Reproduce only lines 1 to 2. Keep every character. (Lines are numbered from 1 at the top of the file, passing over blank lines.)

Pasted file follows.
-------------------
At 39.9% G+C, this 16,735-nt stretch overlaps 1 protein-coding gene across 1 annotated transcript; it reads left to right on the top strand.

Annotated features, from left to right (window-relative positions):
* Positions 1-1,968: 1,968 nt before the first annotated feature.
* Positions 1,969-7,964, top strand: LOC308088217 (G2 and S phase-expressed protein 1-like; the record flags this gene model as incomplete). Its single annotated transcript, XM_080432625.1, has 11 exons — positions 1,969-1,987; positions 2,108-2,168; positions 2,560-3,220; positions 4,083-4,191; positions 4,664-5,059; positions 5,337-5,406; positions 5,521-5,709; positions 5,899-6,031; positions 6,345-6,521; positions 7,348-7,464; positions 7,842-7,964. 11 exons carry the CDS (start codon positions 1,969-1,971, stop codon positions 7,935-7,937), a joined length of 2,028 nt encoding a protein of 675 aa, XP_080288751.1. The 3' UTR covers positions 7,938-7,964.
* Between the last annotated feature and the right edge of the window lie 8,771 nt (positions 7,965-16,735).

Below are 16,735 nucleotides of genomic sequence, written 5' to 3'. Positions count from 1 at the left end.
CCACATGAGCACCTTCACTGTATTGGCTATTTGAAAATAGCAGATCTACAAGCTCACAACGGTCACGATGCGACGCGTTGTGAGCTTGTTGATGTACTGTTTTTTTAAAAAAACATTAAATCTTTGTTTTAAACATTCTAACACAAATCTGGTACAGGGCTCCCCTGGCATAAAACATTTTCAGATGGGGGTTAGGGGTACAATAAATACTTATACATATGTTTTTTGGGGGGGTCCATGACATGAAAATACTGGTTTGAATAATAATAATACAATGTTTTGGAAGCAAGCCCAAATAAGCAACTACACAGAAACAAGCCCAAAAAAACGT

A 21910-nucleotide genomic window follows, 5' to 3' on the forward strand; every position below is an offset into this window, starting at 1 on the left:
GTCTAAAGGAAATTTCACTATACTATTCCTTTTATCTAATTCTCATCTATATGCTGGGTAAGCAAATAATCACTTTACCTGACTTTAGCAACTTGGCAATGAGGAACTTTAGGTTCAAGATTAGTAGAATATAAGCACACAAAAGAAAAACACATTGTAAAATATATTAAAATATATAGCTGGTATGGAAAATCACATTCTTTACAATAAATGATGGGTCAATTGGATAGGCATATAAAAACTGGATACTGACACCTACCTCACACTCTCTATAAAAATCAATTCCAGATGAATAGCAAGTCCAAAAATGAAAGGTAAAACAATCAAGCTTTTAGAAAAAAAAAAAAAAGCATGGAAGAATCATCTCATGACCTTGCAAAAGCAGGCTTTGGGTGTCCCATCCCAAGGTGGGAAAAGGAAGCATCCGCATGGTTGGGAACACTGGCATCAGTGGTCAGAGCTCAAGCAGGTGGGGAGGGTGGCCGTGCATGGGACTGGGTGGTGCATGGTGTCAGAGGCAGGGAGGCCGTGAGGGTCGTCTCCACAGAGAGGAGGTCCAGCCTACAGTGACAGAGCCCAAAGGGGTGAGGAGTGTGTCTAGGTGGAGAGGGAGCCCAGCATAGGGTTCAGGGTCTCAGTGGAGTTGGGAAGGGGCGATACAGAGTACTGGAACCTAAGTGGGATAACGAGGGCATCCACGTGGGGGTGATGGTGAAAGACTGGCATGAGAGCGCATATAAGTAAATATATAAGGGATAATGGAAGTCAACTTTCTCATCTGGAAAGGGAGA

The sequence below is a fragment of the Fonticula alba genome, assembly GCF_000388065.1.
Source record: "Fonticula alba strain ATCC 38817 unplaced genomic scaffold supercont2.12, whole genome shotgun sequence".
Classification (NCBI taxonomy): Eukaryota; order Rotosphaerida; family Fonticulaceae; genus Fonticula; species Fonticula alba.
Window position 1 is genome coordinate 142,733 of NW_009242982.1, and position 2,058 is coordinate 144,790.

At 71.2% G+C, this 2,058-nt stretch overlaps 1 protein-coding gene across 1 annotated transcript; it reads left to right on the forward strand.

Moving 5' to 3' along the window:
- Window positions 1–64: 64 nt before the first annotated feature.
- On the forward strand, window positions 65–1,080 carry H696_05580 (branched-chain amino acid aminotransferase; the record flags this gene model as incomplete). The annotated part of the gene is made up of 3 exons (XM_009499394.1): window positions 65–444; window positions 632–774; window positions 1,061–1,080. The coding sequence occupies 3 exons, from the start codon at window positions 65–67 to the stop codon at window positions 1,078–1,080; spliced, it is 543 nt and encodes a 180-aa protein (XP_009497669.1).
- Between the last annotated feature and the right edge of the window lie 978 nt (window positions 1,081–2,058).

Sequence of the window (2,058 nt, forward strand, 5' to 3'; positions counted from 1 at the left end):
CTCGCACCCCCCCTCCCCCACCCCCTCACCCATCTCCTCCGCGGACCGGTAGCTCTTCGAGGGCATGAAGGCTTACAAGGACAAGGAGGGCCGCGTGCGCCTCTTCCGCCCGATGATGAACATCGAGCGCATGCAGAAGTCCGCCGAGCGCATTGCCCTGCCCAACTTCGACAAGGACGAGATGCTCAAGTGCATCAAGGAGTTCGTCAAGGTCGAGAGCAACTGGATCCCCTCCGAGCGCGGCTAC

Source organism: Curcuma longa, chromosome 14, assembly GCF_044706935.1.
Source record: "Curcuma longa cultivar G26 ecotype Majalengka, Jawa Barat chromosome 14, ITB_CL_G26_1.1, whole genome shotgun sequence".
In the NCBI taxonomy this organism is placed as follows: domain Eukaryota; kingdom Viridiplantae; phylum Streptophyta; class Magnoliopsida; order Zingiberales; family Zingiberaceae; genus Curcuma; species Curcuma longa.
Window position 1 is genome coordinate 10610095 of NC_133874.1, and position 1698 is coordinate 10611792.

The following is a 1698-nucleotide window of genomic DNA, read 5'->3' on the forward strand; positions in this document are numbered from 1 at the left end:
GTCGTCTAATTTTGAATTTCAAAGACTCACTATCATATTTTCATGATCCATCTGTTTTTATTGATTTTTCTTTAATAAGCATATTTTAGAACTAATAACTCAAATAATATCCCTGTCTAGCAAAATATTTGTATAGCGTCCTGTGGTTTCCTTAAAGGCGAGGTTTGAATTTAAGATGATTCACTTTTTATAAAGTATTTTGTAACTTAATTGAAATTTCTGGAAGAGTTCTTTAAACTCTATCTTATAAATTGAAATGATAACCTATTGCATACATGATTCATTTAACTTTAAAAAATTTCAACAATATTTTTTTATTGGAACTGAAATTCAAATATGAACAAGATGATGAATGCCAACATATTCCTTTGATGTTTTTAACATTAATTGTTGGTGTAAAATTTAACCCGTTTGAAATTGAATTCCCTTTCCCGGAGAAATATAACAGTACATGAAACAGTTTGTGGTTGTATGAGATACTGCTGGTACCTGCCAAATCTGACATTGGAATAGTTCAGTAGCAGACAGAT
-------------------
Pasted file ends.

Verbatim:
At 39.9% G+C, this 16,735-nt stretch overlaps 1 protein-coding gene across 1 annotated transcript; it reads left to right on the top strand.

Annotated features, from left to right (window-relative positions):